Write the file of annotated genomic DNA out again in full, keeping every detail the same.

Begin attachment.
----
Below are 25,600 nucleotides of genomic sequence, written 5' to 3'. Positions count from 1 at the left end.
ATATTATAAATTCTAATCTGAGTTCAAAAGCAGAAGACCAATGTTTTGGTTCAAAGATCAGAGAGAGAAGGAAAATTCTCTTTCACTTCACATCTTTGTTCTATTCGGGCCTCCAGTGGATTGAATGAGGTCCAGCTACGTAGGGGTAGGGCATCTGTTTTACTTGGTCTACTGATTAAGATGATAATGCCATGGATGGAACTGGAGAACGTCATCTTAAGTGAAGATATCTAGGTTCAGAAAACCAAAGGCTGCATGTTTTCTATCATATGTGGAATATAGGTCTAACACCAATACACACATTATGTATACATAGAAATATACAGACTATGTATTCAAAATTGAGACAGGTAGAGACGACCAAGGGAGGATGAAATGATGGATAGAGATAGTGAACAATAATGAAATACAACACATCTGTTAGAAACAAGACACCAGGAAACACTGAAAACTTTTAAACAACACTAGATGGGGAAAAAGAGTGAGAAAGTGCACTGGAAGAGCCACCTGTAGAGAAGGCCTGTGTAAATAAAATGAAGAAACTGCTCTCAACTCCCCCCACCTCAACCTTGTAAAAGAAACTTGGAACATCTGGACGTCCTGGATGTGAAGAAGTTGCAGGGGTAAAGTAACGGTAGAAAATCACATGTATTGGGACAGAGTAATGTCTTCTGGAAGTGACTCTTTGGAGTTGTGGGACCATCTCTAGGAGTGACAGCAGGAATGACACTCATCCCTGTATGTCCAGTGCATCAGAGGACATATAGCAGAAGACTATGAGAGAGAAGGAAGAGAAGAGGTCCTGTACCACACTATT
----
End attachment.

Below are 25,600 nucleotides of genomic sequence, written 5' to 3'. Positions count from 1 at the left end.
ATATTATAAATTCTAATCTGAGTTCAAAAGCAGAAGACCAATGTTTTGGTTCAAAGATCAGAGAGAGAAGGAAAATTCTCTTTCACTTCACATCTTTGTTCTATTCGGGCCTCCAGTGGATTGAATGAGGTCCAGCTACGTAGGGGTAGGGCATCTGTTTTACTTGGTCTACTGATTAAGATGATAATGCCATGGATGGAACTGGAGAACGTCATCTTAAGTGAAGATATCTAGGTTCAGAAAACCAAAGGCTGCATGTTTTCTATCATATGTGGAATATAGGTCTAACACCAATACACACATTATGTATACATAGAAATATACAGACTATGTATTCAAAATTGAGACAGGTAGAGACGACCAAGGGAGGATGAAATGATGGATAGAGATAGTGAACAATAATGAAATACAACACATCTGTTAGAAACAAGACACCAGGAAACACTGAAAACTTTTAAACAACACTAGATGGGGAAAAAGAGTGAGAAAGTGCACTGGAAGAGCCACCTGTAGAGAAGGCCTGTGTAAATAAAATGAAGAAACTGCTCTCAACTCCCCCCACCTCAACCTTGTAAAAGAAACTTGGAACATCTGGACGTCCTGGATGTGAAGAAGTTGCAGGGGTAAAGTAACGGTAGAAAATCACATGTATTGGGACAGAGTAATGTCTTCTGGAAGTGACTCTTTGGAGTTGTGGGACCATCTCTAGGAGTGACAGCAGGAATGACACTCATCCCTGTATGTCCAGTGCATCAGAGGACATATAGCAGAAGACTATGAGAGAGAAGGAAGAGAAGAGGTCCTGTACCACACTATT